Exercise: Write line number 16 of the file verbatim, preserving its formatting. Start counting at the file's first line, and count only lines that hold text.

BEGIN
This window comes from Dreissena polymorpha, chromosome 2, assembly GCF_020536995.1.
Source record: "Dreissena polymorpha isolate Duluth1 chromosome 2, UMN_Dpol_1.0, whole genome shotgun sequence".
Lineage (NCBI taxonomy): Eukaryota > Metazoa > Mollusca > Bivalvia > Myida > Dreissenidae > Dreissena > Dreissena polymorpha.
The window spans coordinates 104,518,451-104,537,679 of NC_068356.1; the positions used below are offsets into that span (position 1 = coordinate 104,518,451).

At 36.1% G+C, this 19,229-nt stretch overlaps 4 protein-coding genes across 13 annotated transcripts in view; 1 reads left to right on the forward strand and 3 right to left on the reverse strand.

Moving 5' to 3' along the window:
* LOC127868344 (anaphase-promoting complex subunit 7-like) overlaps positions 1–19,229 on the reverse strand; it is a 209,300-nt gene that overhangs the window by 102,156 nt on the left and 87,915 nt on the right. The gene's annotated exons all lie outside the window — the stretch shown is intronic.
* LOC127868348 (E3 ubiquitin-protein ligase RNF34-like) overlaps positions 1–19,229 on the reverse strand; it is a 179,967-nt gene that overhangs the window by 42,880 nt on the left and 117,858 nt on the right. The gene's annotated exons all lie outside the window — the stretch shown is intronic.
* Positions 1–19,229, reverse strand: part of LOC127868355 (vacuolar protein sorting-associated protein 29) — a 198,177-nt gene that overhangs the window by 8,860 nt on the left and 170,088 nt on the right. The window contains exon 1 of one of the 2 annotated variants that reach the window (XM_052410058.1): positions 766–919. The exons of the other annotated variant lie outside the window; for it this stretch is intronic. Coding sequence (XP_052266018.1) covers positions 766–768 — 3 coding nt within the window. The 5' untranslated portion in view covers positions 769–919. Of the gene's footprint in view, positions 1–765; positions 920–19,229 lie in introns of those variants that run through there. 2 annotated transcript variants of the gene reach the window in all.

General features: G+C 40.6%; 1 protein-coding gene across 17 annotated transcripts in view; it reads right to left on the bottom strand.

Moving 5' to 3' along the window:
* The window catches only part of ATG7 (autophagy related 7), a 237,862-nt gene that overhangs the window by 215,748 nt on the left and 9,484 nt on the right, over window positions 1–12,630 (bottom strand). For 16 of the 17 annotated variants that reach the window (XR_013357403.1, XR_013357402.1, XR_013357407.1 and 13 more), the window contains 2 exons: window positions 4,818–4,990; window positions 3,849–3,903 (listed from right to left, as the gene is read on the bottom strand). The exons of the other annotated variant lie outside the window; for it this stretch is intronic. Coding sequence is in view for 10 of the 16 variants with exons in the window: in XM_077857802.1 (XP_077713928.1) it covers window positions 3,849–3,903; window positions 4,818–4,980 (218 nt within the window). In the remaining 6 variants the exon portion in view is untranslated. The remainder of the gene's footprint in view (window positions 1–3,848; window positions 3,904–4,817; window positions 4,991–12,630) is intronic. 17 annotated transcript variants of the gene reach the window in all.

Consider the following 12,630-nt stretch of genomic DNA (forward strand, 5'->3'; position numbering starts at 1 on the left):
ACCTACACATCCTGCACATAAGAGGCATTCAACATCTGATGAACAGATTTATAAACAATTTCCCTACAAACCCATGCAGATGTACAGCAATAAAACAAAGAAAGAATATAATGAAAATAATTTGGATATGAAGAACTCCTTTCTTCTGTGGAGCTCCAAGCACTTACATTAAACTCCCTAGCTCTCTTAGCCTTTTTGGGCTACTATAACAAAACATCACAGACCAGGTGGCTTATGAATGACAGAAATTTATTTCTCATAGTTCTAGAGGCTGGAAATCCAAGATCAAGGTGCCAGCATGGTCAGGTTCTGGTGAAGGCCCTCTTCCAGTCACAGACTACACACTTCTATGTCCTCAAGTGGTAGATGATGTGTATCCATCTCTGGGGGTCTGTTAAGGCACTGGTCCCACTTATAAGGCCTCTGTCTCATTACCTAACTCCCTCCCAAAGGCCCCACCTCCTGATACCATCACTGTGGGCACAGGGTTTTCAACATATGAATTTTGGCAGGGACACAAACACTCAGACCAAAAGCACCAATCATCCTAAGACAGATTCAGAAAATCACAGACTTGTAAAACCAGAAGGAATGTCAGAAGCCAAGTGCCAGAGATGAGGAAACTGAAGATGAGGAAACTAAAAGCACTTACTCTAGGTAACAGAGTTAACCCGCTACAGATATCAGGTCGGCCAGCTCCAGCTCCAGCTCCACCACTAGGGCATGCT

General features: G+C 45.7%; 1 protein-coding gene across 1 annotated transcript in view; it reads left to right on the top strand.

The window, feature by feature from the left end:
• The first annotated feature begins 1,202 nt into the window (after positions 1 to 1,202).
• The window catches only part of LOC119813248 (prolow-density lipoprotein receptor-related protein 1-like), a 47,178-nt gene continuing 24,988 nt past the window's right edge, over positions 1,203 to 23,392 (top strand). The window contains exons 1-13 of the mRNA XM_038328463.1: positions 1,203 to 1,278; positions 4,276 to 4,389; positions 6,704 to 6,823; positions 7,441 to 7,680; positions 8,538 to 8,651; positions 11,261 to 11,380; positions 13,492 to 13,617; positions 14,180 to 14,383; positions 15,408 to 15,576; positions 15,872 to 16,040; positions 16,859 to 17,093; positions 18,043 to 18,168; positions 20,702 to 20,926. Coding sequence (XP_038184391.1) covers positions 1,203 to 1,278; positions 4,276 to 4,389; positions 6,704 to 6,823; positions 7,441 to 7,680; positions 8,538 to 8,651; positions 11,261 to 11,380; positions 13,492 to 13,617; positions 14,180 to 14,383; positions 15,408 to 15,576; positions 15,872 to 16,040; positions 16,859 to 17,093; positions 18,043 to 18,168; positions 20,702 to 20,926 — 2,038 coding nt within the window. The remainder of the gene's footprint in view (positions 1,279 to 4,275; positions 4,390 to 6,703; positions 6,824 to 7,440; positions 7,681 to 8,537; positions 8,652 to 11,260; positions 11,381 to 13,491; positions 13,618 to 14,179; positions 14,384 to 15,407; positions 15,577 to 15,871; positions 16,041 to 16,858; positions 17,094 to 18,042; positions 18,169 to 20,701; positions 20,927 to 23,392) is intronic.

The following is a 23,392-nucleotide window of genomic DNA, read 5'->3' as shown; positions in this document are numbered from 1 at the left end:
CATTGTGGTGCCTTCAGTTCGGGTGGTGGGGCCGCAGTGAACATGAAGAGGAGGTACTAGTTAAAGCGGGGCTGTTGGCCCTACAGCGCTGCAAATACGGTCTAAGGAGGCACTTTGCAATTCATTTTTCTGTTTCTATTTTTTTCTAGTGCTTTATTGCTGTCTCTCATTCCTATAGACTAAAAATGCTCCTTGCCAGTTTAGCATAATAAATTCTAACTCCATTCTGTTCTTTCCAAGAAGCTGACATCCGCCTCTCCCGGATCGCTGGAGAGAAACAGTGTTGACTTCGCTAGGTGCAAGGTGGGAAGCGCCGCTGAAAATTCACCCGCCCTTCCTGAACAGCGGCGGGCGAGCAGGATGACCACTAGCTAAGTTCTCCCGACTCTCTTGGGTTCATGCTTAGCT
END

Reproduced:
The window, feature by feature from the left end: